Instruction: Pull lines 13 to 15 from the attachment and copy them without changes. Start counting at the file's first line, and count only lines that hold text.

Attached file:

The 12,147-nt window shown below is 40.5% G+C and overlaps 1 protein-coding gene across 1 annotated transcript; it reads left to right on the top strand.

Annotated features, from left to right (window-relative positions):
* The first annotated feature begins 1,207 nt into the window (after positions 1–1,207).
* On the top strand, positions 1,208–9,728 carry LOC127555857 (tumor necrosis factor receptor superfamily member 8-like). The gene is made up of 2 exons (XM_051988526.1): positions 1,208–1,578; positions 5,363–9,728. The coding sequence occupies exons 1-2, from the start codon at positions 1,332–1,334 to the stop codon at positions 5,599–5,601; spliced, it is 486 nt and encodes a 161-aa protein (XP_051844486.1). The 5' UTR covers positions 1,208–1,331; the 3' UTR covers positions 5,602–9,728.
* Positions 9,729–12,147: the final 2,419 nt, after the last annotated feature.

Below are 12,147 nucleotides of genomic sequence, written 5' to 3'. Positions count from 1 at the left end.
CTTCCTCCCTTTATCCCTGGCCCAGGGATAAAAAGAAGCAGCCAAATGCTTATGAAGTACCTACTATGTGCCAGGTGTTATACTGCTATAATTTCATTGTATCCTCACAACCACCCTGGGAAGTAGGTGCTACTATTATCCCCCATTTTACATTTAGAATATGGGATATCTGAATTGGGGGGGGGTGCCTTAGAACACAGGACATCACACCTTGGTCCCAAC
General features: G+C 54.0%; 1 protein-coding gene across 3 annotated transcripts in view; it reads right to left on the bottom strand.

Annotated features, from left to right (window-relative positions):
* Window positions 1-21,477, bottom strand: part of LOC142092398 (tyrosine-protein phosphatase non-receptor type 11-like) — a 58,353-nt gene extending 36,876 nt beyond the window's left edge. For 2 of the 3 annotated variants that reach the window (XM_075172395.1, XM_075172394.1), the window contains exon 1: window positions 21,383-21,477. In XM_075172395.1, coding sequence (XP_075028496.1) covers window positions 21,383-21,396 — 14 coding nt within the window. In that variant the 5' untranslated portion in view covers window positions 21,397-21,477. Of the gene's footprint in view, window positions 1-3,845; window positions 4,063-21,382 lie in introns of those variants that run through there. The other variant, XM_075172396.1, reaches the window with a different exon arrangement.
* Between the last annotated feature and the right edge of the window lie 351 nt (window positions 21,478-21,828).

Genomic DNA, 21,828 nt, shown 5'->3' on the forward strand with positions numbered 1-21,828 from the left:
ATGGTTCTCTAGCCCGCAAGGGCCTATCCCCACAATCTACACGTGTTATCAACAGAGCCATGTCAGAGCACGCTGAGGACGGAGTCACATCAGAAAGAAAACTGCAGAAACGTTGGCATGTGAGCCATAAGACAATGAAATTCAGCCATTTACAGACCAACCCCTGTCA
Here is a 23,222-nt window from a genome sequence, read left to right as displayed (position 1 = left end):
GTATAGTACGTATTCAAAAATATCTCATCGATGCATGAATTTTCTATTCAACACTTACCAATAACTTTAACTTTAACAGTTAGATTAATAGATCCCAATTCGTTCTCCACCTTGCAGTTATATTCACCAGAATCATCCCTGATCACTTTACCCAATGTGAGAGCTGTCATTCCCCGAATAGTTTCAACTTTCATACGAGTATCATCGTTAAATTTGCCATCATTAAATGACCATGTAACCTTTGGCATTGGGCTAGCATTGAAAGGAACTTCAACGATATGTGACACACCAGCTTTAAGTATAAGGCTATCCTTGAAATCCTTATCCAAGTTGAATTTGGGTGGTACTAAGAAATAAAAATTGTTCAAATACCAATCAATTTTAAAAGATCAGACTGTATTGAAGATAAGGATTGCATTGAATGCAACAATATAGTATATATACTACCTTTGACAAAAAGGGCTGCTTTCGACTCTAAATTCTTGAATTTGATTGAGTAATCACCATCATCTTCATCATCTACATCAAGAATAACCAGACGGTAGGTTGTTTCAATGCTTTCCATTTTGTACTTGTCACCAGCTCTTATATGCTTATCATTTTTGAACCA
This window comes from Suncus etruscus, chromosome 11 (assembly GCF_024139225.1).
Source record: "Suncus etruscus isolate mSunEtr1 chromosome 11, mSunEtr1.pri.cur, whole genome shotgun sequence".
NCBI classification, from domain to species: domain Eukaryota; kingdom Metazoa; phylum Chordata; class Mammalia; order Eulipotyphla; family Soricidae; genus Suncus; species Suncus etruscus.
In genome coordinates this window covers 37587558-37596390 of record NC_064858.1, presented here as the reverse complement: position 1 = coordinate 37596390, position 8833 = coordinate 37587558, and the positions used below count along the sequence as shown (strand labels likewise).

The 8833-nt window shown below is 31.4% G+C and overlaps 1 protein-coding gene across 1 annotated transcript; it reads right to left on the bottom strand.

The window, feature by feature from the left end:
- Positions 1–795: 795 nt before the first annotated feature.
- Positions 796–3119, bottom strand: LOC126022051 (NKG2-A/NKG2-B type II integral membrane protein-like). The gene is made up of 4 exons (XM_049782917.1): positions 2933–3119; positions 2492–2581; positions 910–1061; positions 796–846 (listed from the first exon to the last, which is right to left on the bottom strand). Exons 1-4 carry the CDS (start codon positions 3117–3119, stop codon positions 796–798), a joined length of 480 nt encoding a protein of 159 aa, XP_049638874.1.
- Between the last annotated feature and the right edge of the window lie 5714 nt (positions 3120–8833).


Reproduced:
ATGGTTCTCTAGCCCGCAAGGGCCTATCCCCACAATCTACACGTGTTATCAACAGAGCCATGTCAGAGCACGCTGAGGACGGAGTCACATCAGAAAGAAAACTGCAGAAACGTTGGCATGTGAGCCATAAGACAATGAAATTCAGCCATTTACAGACCAACCCCTGTCA
Here is a 23,222-nt window from a genome sequence, read left to right as displayed (position 1 = left end):
GTATAGTACGTATTCAAAAATATCTCATCGATGCATGAATTTTCTATTCAACACTTACCAATAACTTTAACTTTAACAGTTAGATTAATAGATCCCAATTCGTTCTCCACCTTGCAGTTATATTCACCAGAATCATCCCTGATCACTTTACCCAATGTGAGAGCTGTCATTCCCCGAATAGTTTCAACTTTCATACGAGTATCATCGTTAAATTTGCCATCATTAAATGACCATGTAACCTTTGGCATTGGGCTAGCATTGAAAGGAACTTCAACGATATGTGACACACCAGCTTTAAGTATAAGGCTATCCTTGAAATCCTTATCCAAGTTGAATTTGGGTGGTACTAAGAAATAAAAATTGTTCAAATACCAATCAATTTTAAAAGATCAGACTGTATTGAAGATAAGGATTGCATTGAATGCAACAATATAGTATATATACTACCTTTGACAAAAAGGGCTGCTTTCGACTCTAAATTCTTGAATTTGATTGAGTAATCACCATCATCTTCATCATCTACATCAAGAATAACCAGACGGTAGGTTGTTTCAATGCTTTCCATTTTGTACTTGTCACCAGCTCTTATATGCTTATCATTTTTGAACCA